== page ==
On January 22, 2014, the Company entered into a consultancy agreement with a consultant whereby the consultant agreed to provide the Company business consulting services for a period of one year. The consultant will be issued 500,000 shares of Common Stock of the Company as the total compensation due under this consulting agreement.

  

On March 14, 2014, the Company amended its articles of incorporation by designating 500,000 of the remaining 5,000,000 undesignated preferred shares (see note 11 above) as Series B Convertible, Redeemable Preferred Stock (“Series B Shares”).

 

The terms attached to the Series B Shares are summarized below:

 

Liquidation Preference

In the event of any liquidation, dissolution or winding up of the Company, either voluntary or involuntary, the holders of the Series B Shares shall be entitled to receive, prior and in preference to any distribution of any assets of the Company to the holders of any other preferred stock of the Company and subordinate to any distribution to the Series A-1 Shares, and prior and in preference to any distribution of any assets of the Company to the holders of the Common Stock, the amount of 120% of the issue price per share (the "Liquidation Preference").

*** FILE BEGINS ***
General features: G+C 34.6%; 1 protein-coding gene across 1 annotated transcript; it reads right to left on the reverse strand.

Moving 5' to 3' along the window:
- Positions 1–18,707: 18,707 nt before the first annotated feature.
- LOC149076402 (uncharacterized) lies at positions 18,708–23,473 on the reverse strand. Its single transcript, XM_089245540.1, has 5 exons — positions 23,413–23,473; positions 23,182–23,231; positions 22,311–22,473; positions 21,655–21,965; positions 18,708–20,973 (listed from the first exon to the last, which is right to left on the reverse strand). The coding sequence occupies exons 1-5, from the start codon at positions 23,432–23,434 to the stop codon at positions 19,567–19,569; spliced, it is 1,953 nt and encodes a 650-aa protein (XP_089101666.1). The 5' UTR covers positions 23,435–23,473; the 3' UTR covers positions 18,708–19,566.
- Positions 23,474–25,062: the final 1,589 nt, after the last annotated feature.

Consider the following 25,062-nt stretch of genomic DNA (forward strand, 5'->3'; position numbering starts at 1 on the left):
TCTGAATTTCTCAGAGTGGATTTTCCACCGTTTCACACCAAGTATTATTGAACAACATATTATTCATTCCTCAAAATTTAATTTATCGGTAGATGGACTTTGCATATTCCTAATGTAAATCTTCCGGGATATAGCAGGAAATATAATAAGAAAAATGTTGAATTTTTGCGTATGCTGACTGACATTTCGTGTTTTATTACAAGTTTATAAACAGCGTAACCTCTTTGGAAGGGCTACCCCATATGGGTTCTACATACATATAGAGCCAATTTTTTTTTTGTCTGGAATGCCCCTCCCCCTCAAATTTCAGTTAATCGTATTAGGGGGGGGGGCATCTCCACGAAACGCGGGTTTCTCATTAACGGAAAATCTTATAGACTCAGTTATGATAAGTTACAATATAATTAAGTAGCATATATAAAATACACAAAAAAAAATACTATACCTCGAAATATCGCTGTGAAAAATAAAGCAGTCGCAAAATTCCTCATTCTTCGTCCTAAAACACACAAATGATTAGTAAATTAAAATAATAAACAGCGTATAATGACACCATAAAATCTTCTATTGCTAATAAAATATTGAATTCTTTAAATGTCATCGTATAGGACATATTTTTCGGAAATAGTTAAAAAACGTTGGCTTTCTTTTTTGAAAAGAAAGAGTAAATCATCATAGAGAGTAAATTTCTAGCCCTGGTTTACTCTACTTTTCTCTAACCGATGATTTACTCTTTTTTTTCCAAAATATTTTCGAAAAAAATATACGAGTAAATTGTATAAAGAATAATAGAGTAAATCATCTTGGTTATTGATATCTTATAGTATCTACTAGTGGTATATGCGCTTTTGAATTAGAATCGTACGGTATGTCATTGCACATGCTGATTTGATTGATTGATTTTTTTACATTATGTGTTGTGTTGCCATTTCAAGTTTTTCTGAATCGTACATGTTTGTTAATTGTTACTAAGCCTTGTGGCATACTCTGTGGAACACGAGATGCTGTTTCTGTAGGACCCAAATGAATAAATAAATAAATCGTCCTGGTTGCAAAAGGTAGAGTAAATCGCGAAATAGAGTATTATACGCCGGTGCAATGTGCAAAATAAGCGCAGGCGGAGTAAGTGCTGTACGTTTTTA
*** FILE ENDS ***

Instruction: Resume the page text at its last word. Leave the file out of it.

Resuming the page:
F-25
 

 

PROPELL TECHNOLOGIES GROUP, INC. AND SUBSIDIARIES

NOTES TO THE CONSOLIDATED FINANCIAL STATEMENTS

(A Development Stage Enterprise)

   

18 SUBSEQUENT EVENTS (continued)

 

Dividends 

  (a) The holders of the Series B Shares shall be entitled to receive cumulative dividends at the rate of eight percent (8%) per annum of the issue price per share, accrued daily and payable annually in arrears on December 31st of each year (“Dividend Date”). Such dividends shall accrue on any given share from the day of original issuance of such share. Such dividends shall be cumulative, whether or not declared by the Board of Directors, but shall be non-compounding.